Feminist writer Jenny Morris writes:
‘Most people who we are interacting with including our lovers, are not like us--they don’t have a disability. It is therefore very difficult for us to recognise and challenge the values and judgments that are applied to us and our lives. Our ideas about disability and ourselves are generally informed by those who are not disabled’ (Morris, 1991, p.37). It takes courage to go out in public when we repeatedly encounter rejection and revulsion towards our non-normative bodies, are asked questions, such as ‘‘what’s wrong with you?’’ which exemplify an unequal power relationship and embody assumptions about our lives, and when ‘the very physical environment tells us that we don’t belong.
The affects of oppression
‘Once oppression has been internalized, little force is needed to keep us submissive’ as we continually inflict the pain of our oppression back upon ourselves (Campbell, 2009, p.16). The mental health effects of living in a disabling society have been found to place us at ‘double the risk of devolving a substance abuse problem or psychiatric disorder due to increased stress’ compared to the general population (Turner, Lloyd, & Taylor, 2006, p.221). The high rates of domestic violence and abuse women with disabilities are subject to leaves us at a greater risk of developing PTSD, depression, anxiety or other forms of mental illness, subsequent disabilities which further compound our disadvantage.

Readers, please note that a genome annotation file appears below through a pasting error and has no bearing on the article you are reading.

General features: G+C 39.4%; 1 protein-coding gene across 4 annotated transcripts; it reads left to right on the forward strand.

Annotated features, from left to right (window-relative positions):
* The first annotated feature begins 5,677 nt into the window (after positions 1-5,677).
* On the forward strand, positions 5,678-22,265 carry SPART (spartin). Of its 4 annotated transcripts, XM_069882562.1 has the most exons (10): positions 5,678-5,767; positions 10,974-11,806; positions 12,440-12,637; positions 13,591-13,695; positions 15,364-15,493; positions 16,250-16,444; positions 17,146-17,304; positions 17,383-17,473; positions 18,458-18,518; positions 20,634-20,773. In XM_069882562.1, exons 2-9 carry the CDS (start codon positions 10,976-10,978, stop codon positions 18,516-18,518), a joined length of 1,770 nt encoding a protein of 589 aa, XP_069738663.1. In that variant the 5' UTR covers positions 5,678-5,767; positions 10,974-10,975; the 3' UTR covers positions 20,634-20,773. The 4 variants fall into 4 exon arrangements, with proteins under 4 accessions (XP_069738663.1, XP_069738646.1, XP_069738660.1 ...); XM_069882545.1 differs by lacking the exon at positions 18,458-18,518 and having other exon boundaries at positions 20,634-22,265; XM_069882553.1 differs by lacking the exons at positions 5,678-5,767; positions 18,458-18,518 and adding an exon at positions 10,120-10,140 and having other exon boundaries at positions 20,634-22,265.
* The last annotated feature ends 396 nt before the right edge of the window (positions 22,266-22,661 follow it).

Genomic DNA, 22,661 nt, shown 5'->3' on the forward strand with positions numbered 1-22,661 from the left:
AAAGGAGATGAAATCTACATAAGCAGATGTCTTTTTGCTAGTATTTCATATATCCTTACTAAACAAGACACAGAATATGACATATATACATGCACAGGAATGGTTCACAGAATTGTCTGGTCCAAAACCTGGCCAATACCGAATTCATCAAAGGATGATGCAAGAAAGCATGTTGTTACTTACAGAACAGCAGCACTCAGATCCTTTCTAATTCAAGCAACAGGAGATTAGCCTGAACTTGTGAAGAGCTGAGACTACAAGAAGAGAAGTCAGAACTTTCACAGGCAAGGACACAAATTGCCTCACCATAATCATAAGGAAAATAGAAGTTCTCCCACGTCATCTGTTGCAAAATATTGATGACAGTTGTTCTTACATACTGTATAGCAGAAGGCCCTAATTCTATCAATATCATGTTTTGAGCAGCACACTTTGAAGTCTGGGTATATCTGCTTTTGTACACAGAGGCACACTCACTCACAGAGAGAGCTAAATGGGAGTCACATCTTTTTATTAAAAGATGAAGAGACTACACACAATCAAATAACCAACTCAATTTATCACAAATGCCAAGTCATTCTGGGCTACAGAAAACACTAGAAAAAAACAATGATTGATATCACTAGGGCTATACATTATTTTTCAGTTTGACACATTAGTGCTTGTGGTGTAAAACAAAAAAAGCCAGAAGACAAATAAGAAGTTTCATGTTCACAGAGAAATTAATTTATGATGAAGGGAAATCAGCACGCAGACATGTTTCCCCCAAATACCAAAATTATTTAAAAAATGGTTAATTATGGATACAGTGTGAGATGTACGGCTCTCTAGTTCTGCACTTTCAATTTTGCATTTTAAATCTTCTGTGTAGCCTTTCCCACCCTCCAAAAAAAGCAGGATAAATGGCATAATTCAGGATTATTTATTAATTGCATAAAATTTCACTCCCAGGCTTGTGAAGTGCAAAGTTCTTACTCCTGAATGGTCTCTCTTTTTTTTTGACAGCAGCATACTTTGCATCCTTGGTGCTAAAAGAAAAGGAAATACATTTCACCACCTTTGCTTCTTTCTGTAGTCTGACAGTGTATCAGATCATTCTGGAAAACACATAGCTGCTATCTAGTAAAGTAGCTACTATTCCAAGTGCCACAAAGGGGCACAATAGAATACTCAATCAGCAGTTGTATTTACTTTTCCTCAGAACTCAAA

What can we do as feminists?
‘One of the reasons the situation for people with disabilities has been so slow to change is precisely because they are positioned as the ‘other’ in our culture. To change such terrain requires all of us to undertake a great deal of listening, talking and communication in so many ways in order to imagine disability differently and to change something that moves often only very imperceptibly-our culture itself. To embark on this journey, and proceed with it when it becomes difficult, we cannot avoid seeking answers to some important questions: why are we so concerned with defining and enforcing normalcy? What is at stake for all of us in confronting the frailties of our bodies, minds and lives? (Goggin & Newell 2005, p.200). How can we as feminists resist normative constructions of bodies/minds and find ways to subvert and challenge them?